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On Time

Few Northern Europeans or North Americans can reconcile themselves to the multi-active use of time. Germans and Swiss, unless they reach an understanding of the underlying psychology, will be driven to distraction. Germans see compartmentalization of programs, schedules, procedures and production as the surest route to efficiency. The Swiss, even more time and regulation dominated, have made precision a national symbol. This applies to their watch industry, their optical instruments, their pharmaceutical products, their banking. Planes, buses and trains leave on the dot. Accordingly, everything can be exactly calculated and predicted.

In countries inhabited by linear-active people, time is clock- and calendar- related, segmented in an abstract manner for our convenience, measurement, and disposal. In multi-active cultures like the Arab and Latin spheres, time is event- or personality-related, a subjective commodity which can be manipulated, molded, stretched, or dispensed with, irrespective of what the clock says.


The Japanese have a keen sense of the unfolding or unwrapping of time -- this is well described by Joy Hendry in her book Wrapping Culture. People familiar with Japan are well aware of the contrast between the breakneck pace maintained by the Japanese factory worker on the one hand, and the unhurried contemplation to be observed in Japanese gardens or the agonizingly slow tempo of a Noh play on the other.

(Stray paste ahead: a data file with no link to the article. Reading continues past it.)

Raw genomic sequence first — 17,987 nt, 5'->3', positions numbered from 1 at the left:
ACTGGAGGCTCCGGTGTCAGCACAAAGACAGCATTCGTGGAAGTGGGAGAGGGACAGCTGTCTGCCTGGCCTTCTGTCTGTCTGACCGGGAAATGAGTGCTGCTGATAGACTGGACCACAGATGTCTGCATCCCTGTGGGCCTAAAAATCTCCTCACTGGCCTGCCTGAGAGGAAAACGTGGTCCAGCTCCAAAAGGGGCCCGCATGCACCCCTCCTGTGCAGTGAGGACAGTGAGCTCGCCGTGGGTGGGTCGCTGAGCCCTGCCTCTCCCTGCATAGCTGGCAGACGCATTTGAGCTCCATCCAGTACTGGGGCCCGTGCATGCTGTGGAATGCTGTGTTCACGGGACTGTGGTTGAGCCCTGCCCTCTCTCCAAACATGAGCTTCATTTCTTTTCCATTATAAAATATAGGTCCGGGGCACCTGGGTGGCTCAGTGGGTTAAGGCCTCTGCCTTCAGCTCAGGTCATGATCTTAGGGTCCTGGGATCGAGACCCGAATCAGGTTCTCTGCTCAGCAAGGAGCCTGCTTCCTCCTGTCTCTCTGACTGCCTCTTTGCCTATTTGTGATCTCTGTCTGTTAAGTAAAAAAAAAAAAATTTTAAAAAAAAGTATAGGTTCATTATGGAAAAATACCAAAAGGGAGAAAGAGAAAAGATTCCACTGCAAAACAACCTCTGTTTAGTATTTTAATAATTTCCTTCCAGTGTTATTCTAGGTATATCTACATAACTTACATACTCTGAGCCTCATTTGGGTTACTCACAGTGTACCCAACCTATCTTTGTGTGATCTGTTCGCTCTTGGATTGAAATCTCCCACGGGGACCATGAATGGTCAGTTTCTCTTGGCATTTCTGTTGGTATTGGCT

What Hendry emphasizes, however, is the meticulous, resolute manner in which the Japanese segment time. This segmentation does not follow the American or German pattern, where tasks are assigned in a logical sequence aimed at maximum efficiency and speed in implementation. The Japanese are more concerned not with how long something takes to happen, but with how time is divided up in the interests of properness, courtesy and tradition.

Other events that require not only clearly defined beginnings and endings but also unambiguous phase-switching signals are the tea ceremony, New Year routines, annual cleaning of the house, cherry blossom viewing, spring "offensives" (strikes), midsummer festivities, gift-giving routines, company picnics, sake-drinking sessions, even the peripheral rituals surrounding judo, karate and kendo sessions. A Japanese person cannot enter any of the above activities in the casual, direct manner a Westerner might adopt.

The American or Northern European has a natural tendency to make a quick approach to the heart of things. The Japanese, in direct contrast, must experience an unfolding or unwrapping of the significant phases of the event. It has to do with Asian indirectness, but in Japan it also involves love of compartmentalization of procedure, of tradition, of the beauty of ritual.

For more, see the works of linguist and cross-culture studies expert Richard Lewis. Read "When Cultures Collide" and more at Richard Lewis Communications.


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